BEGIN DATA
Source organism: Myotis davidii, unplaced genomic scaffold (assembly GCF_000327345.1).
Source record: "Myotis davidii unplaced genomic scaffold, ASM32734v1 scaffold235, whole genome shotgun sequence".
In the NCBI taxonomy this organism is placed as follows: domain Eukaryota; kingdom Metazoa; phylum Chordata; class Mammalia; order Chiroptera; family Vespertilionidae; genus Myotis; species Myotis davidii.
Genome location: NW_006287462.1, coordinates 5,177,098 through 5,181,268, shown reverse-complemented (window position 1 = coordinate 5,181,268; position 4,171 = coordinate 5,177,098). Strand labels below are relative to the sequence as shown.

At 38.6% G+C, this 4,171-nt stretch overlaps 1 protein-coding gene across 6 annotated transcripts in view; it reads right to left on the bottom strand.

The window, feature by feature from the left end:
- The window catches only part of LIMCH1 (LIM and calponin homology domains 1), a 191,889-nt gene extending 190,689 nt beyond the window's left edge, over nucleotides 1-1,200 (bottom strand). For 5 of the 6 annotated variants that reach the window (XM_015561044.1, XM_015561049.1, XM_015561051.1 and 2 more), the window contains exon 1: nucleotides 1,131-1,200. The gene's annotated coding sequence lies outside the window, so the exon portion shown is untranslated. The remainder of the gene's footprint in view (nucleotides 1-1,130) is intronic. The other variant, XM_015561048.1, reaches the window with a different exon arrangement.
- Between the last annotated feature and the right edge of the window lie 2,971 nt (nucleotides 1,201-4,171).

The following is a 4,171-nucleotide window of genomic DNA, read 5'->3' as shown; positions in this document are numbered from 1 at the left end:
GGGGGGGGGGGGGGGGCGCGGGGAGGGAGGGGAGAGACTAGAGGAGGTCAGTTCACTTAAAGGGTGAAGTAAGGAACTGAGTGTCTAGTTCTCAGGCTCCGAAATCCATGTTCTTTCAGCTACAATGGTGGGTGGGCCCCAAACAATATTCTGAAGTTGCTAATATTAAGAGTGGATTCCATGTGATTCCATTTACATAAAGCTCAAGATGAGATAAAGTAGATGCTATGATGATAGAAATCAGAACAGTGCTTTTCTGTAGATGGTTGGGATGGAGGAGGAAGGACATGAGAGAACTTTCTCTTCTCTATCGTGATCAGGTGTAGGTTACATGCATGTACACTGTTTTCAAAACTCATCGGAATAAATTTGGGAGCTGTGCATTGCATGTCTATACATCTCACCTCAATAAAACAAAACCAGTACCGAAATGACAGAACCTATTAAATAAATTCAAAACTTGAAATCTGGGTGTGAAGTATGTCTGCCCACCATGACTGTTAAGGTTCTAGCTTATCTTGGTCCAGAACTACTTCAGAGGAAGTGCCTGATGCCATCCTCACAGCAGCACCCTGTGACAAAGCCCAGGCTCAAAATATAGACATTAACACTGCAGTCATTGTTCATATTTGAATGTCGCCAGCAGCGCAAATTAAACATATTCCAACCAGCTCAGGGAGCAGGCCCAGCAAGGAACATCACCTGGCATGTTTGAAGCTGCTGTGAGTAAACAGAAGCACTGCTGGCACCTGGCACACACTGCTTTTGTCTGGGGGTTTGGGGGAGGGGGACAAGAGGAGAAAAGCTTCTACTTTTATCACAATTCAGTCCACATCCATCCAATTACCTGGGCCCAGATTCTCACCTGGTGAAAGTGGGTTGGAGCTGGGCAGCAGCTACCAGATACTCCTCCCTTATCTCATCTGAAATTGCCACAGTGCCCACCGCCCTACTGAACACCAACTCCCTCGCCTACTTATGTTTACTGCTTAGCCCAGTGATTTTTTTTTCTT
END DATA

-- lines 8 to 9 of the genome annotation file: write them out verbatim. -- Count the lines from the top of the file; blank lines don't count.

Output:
- Between the last annotated feature and the right edge of the window lie 2,971 nt (nucleotides 1,201-4,171).

The following is a 4,171-nucleotide window of genomic DNA, read 5'->3' as shown; positions in this document are numbered from 1 at the left end: